Small Business Capital
Raising funds for your small business
Regardless of the size of the business, most new business owners cannot finance their venture without some help. If you can show that your business has good earning potential, you will have several funding options. From bank loans to private investors, discover the important aspects of funding your business, and what to expect when the time comes for repayment.
Forms of Start-Up Capital
When planning to launch your small business, there are plenty of sources to consider when you need to obtain small business start-up capital. Once you have created a meticulous business plan and determined how much financial help you will need, survey the range of loans and grants that may be available to you. Banks are a good choice for small business loans, but you must ensure that you can generate enough cash to make your monthly loan payments. You can also check out the U.S. Small Business Administration to apply for government funding.
A business capital investment can come in the form of private funding, such as a donation from an "angel" investor or the generous support of friends and family. If you do decide to borrow from a friend or family member, try not to take advantage of your personal relationship. Instead, treat any affiliation with an investor or lender—professional or familial—as a business relationship in order to avoid any rift that may result from financial favors.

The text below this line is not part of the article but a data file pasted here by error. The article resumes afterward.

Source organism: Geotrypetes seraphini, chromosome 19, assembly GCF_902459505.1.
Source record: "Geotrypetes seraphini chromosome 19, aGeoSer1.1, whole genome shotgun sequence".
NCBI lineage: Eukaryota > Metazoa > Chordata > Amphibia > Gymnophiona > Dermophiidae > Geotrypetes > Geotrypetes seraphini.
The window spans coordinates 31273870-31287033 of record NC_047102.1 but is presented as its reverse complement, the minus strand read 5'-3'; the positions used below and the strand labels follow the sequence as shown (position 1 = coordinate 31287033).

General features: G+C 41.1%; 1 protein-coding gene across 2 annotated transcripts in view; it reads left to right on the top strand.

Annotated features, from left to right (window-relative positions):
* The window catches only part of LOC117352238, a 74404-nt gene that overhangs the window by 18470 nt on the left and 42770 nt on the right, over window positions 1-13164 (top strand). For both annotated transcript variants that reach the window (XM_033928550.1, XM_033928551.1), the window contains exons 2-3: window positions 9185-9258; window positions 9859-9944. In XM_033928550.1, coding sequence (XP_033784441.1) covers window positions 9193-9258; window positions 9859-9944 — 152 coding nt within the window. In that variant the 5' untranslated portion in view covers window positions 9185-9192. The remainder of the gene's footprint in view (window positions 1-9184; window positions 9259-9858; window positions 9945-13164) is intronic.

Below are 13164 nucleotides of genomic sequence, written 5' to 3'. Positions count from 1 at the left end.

Another way to finance a new company is to acquire venture capital, a very specific type of funding where an investor provides money to a high-risk company that shows potential for high growth. Of course, the investor will need to make a profit—they will expect either a percentage of the company's equity (net worth) or repayment through the sale of the company, and may also demand a position on the board of directors.
Venture capital comes in a few different forms: seed financing refers to a modest amount of small business capital given to an entrepreneur to begin a business; first stage financing helps businesses to increase their size and production for the public business arena; and expansion financing is used to expand companies that are beginning to show a profit.
A goal of any small business is to achieve positive working capital, which indicates that the assets of the business are greater than its liabilities, and venture capital can be a great way to get there fairly quickly. However, most new small businesses face a bumpy road ahead, so work hard and remain optimistic—it may take a few years before you can achieve positive small business working capital.